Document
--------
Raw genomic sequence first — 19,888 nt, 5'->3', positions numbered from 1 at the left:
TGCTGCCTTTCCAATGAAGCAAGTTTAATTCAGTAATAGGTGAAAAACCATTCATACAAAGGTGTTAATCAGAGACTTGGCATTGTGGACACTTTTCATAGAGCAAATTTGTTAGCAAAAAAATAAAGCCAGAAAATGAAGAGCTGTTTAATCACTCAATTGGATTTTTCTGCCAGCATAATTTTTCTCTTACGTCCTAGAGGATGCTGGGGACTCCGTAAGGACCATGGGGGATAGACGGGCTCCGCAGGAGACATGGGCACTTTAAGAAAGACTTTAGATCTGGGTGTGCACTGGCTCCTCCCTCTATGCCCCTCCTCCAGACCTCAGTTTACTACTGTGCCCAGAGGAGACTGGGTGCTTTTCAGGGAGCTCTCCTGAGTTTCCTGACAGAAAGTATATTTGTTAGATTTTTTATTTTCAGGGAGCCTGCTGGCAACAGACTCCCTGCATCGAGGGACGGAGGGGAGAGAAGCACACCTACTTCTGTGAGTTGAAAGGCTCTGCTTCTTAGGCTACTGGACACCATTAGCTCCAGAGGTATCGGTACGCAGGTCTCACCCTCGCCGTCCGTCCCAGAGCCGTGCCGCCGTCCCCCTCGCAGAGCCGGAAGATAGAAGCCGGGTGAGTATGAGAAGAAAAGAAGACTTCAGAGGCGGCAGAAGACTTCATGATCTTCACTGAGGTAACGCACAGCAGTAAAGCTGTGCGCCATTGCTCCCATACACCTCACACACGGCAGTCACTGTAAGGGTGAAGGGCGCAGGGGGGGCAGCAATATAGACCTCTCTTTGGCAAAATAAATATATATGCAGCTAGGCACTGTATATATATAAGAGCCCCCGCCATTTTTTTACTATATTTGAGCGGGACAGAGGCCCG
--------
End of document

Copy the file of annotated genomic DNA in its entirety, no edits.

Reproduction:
Raw genomic sequence first — 19,888 nt, 5'->3', positions numbered from 1 at the left:
TGCTGCCTTTCCAATGAAGCAAGTTTAATTCAGTAATAGGTGAAAAACCATTCATACAAAGGTGTTAATCAGAGACTTGGCATTGTGGACACTTTTCATAGAGCAAATTTGTTAGCAAAAAAATAAAGCCAGAAAATGAAGAGCTGTTTAATCACTCAATTGGATTTTTCTGCCAGCATAATTTTTCTCTTACGTCCTAGAGGATGCTGGGGACTCCGTAAGGACCATGGGGGATAGACGGGCTCCGCAGGAGACATGGGCACTTTAAGAAAGACTTTAGATCTGGGTGTGCACTGGCTCCTCCCTCTATGCCCCTCCTCCAGACCTCAGTTTACTACTGTGCCCAGAGGAGACTGGGTGCTTTTCAGGGAGCTCTCCTGAGTTTCCTGACAGAAAGTATATTTGTTAGATTTTTTATTTTCAGGGAGCCTGCTGGCAACAGACTCCCTGCATCGAGGGACGGAGGGGAGAGAAGCACACCTACTTCTGTGAGTTGAAAGGCTCTGCTTCTTAGGCTACTGGACACCATTAGCTCCAGAGGTATCGGTACGCAGGTCTCACCCTCGCCGTCCGTCCCAGAGCCGTGCCGCCGTCCCCCTCGCAGAGCCGGAAGATAGAAGCCGGGTGAGTATGAGAAGAAAAGAAGACTTCAGAGGCGGCAGAAGACTTCATGATCTTCACTGAGGTAACGCACAGCAGTAAAGCTGTGCGCCATTGCTCCCATACACCTCACACACGGCAGTCACTGTAAGGGTGAAGGGCGCAGGGGGGGCAGCAATATAGACCTCTCTTTGGCAAAATAAATATATATGCAGCTAGGCACTGTATATATATAAGAGCCCCCGCCATTTTTTTACTATATTTGAGCGGGACAGAGGCCCG